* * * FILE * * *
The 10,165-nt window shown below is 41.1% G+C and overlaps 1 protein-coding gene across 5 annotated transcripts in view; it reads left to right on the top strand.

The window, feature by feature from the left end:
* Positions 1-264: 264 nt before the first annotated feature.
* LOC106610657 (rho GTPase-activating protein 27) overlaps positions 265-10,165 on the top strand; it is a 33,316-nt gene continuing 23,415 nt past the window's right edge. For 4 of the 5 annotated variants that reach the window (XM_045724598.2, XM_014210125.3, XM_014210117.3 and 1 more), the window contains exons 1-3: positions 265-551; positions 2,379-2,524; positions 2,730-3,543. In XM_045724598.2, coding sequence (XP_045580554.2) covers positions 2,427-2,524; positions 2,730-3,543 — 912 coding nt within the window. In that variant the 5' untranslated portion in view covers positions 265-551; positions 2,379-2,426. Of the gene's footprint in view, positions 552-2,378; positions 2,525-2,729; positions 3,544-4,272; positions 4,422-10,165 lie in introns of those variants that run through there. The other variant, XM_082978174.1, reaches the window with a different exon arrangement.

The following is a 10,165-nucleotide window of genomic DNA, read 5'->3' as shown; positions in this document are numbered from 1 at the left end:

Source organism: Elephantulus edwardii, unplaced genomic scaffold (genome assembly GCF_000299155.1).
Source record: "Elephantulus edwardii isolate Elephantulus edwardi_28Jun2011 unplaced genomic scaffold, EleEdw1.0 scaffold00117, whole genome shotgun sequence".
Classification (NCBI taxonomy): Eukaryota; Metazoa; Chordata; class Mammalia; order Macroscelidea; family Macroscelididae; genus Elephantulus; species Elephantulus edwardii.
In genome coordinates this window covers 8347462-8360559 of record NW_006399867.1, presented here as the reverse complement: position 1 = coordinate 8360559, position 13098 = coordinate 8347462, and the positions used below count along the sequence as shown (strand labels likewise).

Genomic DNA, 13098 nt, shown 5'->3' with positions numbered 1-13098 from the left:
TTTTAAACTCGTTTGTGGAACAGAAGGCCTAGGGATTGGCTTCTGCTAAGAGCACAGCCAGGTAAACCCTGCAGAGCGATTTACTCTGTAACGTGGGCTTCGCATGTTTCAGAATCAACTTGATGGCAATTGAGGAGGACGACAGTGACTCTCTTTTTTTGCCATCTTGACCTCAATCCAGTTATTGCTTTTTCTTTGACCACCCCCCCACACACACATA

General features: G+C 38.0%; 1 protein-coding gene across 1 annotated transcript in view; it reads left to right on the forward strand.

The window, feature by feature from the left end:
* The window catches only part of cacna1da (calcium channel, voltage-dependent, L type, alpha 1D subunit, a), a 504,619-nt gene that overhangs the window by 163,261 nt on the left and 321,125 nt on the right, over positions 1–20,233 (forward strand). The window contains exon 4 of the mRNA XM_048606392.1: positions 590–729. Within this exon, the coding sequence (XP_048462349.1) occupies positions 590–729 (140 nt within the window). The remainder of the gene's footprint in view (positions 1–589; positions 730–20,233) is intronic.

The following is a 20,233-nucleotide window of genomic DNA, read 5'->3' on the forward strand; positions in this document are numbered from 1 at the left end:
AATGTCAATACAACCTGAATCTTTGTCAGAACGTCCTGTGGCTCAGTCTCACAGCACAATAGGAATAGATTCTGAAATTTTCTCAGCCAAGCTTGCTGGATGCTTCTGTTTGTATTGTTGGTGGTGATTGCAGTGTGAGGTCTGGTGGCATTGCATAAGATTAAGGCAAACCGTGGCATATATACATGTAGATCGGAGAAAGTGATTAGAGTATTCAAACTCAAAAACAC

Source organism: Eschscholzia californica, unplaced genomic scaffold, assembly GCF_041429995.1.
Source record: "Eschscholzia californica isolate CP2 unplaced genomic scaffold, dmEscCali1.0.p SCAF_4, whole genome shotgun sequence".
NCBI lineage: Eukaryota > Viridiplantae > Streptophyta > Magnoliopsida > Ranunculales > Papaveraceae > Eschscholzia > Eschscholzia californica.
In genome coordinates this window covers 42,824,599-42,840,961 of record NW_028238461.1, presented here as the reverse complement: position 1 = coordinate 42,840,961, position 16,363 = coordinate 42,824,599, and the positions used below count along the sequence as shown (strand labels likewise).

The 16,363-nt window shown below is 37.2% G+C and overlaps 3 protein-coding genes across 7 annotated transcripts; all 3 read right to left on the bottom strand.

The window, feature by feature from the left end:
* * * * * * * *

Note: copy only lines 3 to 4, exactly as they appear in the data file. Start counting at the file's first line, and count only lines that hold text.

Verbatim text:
* Positions 1-264: 264 nt before the first annotated feature.
* LOC106610657 (rho GTPase-activating protein 27) overlaps positions 265-10,165 on the top strand; it is a 33,316-nt gene continuing 23,415 nt past the window's right edge. For 4 of the 5 annotated variants that reach the window (XM_045724598.2, XM_014210125.3, XM_014210117.3 and 1 more), the window contains exons 1-3: positions 265-551; positions 2,379-2,524; positions 2,730-3,543. In XM_045724598.2, coding sequence (XP_045580554.2) covers positions 2,427-2,524; positions 2,730-3,543 — 912 coding nt within the window. In that variant the 5' untranslated portion in view covers positions 265-551; positions 2,379-2,426. Of the gene's footprint in view, positions 552-2,378; positions 2,525-2,729; positions 3,544-4,272; positions 4,422-10,165 lie in introns of those variants that run through there. The other variant, XM_082978174.1, reaches the window with a different exon arrangement.